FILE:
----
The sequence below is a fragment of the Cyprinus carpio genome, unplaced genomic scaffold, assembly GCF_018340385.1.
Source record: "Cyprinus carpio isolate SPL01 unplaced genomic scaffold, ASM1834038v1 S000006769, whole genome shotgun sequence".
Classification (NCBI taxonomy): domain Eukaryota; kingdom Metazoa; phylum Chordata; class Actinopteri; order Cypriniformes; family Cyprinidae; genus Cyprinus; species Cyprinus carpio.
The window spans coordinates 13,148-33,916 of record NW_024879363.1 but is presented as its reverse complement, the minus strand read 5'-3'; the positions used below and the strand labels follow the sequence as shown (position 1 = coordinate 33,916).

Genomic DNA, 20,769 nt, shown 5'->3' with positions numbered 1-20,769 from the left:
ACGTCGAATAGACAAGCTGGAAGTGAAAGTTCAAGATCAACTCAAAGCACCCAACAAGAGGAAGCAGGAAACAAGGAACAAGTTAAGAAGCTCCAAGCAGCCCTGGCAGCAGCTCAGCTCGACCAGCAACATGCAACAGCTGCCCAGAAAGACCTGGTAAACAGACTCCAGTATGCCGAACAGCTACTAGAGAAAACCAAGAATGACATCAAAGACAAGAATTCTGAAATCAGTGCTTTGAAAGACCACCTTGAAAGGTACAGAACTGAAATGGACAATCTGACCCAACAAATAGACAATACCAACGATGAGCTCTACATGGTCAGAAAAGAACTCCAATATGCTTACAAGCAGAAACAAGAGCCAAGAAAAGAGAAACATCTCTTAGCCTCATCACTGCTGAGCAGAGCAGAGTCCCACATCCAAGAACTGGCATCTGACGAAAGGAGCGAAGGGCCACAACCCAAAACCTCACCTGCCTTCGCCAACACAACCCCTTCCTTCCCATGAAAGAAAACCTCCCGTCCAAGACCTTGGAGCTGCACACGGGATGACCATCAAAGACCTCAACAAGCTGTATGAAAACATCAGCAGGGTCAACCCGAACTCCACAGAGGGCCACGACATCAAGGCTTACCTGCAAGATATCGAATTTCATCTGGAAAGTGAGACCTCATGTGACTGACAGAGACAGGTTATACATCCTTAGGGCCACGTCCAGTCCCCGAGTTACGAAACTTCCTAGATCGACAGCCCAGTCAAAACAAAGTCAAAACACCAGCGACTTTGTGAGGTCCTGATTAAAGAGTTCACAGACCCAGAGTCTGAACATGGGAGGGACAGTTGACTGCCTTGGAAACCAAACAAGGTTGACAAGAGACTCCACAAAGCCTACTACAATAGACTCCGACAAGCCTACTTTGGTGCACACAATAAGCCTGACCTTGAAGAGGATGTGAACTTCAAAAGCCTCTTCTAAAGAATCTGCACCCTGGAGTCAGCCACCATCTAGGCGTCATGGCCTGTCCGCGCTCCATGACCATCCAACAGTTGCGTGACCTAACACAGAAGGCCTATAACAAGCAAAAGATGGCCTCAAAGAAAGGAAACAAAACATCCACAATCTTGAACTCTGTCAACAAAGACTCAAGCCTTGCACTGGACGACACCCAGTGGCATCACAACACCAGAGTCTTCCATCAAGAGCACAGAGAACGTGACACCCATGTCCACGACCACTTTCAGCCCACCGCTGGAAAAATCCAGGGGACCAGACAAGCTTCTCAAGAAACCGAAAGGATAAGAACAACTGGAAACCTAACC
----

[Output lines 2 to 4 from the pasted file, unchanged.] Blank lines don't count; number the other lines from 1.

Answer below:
Source record: "Cyprinus carpio isolate SPL01 unplaced genomic scaffold, ASM1834038v1 S000006769, whole genome shotgun sequence".
Classification (NCBI taxonomy): domain Eukaryota; kingdom Metazoa; phylum Chordata; class Actinopteri; order Cypriniformes; family Cyprinidae; genus Cyprinus; species Cyprinus carpio.
The window spans coordinates 13,148-33,916 of record NW_024879363.1 but is presented as its reverse complement, the minus strand read 5'-3'; the positions used below and the strand labels follow the sequence as shown (position 1 = coordinate 33,916).